Leaving Home for the First Time...

Leaving Home for the First Time ...

, by Maeve Reidy, 6 min reading time

Hoping to move out when you head off to college? Here's a few tips on how to move out of your parents' home without ruffling too many feathers!

I was reminded, rather forcibly, a few days ago of something quite shocking ... (a) I seem to be getting old because (b) what I always thought was my adorable little niece is actually a responsible young lady who has sat her Leaving Cert and is currently looking at accommodation for when she heads off to College!!

Back in my day(!) you'd do your Leaving Cert in June, then suddenly remember (probably some time in August!) that your Leaving Cert Results are due ... and hot of their heels were the CAO offers when you'd THEN start thinking about the possibilities of college and, if far from home, where you might live ...

I don't like to be called "old" ... let's call it "maturing naturally"! But I can't ever remember being this responsible at that age! Ho. Hum. Welcome to Ireland in the 21st Century!

You may discover that you’re going to have to move out of your childhood home to go to the college you want … and that means leaving the security of Mam & Dad!

Here’s a few tips on how to move out of your parents’ home without ruffling too many feathers …

moving away from home for the first time


It is quite possible that you were the Cool And Mature Kid in secondary school that everybody turned to for advice. It's also possible that you were the Kid that superglued your face to the window to see what it'd be like …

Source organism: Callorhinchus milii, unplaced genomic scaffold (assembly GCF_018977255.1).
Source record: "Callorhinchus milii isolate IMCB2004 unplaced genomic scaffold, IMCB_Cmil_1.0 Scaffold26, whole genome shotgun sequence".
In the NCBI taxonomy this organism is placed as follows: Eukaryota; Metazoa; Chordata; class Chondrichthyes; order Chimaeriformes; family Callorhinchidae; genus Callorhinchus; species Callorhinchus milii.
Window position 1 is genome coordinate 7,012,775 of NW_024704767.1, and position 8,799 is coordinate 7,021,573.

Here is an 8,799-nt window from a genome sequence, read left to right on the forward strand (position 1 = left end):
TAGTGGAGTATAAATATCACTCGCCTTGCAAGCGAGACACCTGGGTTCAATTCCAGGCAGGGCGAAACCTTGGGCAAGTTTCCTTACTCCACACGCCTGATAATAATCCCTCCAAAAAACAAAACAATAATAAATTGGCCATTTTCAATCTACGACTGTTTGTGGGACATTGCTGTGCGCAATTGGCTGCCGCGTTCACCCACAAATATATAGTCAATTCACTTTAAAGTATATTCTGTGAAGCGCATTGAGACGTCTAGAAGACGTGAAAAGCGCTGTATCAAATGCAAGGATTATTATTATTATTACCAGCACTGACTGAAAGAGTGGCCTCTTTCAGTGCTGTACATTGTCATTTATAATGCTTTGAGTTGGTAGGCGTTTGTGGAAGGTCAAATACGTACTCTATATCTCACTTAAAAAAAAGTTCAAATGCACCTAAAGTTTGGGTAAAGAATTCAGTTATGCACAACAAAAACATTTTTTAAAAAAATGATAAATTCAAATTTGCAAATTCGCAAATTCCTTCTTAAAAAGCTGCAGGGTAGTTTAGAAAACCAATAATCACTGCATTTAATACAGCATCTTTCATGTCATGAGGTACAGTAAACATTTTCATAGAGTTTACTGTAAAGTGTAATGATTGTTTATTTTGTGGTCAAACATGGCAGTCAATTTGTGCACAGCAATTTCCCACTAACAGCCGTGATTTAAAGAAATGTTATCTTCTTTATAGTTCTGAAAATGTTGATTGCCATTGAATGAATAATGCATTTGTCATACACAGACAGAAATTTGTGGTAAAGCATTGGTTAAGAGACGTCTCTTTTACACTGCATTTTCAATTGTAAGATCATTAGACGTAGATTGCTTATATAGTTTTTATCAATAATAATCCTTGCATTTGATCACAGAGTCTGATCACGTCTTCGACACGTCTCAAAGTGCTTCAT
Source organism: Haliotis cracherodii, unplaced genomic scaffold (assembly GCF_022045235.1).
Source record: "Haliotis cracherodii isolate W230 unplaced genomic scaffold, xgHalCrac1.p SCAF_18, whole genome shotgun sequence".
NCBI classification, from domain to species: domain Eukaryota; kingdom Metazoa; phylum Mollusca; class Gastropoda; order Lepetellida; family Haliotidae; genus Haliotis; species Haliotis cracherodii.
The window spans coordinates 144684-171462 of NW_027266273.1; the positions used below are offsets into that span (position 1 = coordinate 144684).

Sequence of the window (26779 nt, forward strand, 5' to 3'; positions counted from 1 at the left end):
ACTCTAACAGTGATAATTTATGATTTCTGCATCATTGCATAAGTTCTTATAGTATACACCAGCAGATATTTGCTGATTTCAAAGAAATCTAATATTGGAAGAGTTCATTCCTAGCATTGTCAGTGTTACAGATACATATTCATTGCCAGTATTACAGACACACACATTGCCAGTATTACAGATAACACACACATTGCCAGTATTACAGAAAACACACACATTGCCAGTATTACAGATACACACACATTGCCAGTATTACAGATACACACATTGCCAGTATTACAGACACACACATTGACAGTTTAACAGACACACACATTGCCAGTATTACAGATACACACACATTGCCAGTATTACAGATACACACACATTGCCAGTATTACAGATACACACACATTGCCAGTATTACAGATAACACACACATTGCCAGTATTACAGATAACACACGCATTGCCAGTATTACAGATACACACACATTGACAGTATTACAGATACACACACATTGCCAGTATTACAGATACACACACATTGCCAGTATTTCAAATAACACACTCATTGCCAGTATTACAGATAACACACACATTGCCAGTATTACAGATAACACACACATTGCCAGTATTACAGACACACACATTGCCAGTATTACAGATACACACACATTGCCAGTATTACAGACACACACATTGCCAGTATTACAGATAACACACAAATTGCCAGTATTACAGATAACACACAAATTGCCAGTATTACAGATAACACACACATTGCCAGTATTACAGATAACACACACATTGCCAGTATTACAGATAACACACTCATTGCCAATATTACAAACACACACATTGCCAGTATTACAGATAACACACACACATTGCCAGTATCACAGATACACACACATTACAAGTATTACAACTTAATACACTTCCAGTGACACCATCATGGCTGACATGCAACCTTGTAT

Young adulthood is full of new exciting experiences and adventures, but it’s also your first chance to truly experience Adulthood.

Your Mam and Dad have (hopefully!) looked after and cared for you all your life. They are probably going to be just as fearful and nervous as you are while awaiting your results. If you’re their eldest child, they may be feeling a little sad that their firstborn is about to fly the nest; and if you’re the youngest, they may be having to get their heads around the prospect of having an “empty nest”.

Therefore everybody is going to be emotional at some stage or other – this IS a big deal!

Before excitement and mindless giddiness takes over, there are a few things that you need to bear in mind …

Mentally Prepare for the Transition

When you’re young, it’s easy to ignore potential problems or red flags and not deal with them until they are glaring you in the face. The fear of the unknown and the stress of thinking you need to have it all figured out can add considerable weight to the Move Out Process. It’s helpful to realise you’re not alone in how you’re feeling.

Communicate with your Parents

If you’ve got this far in life, chances are you’ve had a few difficult and awkward conversations with your parents. Communication is not easy when emotions are involved, and communication styles can vary. Find the time when everyone feels calm and collected and then consider the following.

Young adults — When you leave your parents’ home, you need to communicate what you want to be saved and what can be donated or discarded. If you need help with money or moving, ask. Try not to demand or expect help that your parents may not be able to give.